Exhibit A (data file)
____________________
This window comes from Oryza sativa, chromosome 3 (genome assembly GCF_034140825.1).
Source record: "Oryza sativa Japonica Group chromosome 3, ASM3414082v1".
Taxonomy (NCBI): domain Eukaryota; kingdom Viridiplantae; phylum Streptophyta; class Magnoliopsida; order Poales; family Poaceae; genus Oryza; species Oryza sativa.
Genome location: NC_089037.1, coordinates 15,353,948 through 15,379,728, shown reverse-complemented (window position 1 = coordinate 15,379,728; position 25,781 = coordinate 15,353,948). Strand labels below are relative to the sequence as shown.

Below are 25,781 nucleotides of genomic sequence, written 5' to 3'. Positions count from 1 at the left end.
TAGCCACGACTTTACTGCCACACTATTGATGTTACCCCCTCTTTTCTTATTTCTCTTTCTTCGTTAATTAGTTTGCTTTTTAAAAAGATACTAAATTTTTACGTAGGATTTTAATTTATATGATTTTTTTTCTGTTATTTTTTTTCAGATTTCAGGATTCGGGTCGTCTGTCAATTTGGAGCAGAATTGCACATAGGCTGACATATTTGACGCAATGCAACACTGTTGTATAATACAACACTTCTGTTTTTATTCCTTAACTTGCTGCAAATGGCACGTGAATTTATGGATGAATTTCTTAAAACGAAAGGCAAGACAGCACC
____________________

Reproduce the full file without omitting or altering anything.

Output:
This window comes from Oryza sativa, chromosome 3 (genome assembly GCF_034140825.1).
Source record: "Oryza sativa Japonica Group chromosome 3, ASM3414082v1".
Taxonomy (NCBI): domain Eukaryota; kingdom Viridiplantae; phylum Streptophyta; class Magnoliopsida; order Poales; family Poaceae; genus Oryza; species Oryza sativa.
Genome location: NC_089037.1, coordinates 15,353,948 through 15,379,728, shown reverse-complemented (window position 1 = coordinate 15,379,728; position 25,781 = coordinate 15,353,948). Strand labels below are relative to the sequence as shown.

Below are 25,781 nucleotides of genomic sequence, written 5' to 3'. Positions count from 1 at the left end.
TAGCCACGACTTTACTGCCACACTATTGATGTTACCCCCTCTTTTCTTATTTCTCTTTCTTCGTTAATTAGTTTGCTTTTTAAAAAGATACTAAATTTTTACGTAGGATTTTAATTTATATGATTTTTTTTCTGTTATTTTTTTTCAGATTTCAGGATTCGGGTCGTCTGTCAATTTGGAGCAGAATTGCACATAGGCTGACATATTTGACGCAATGCAACACTGTTGTATAATACAACACTTCTGTTTTTATTCCTTAACTTGCTGCAAATGGCACGTGAATTTATGGATGAATTTCTTAAAACGAAAGGCAAGACAGCACC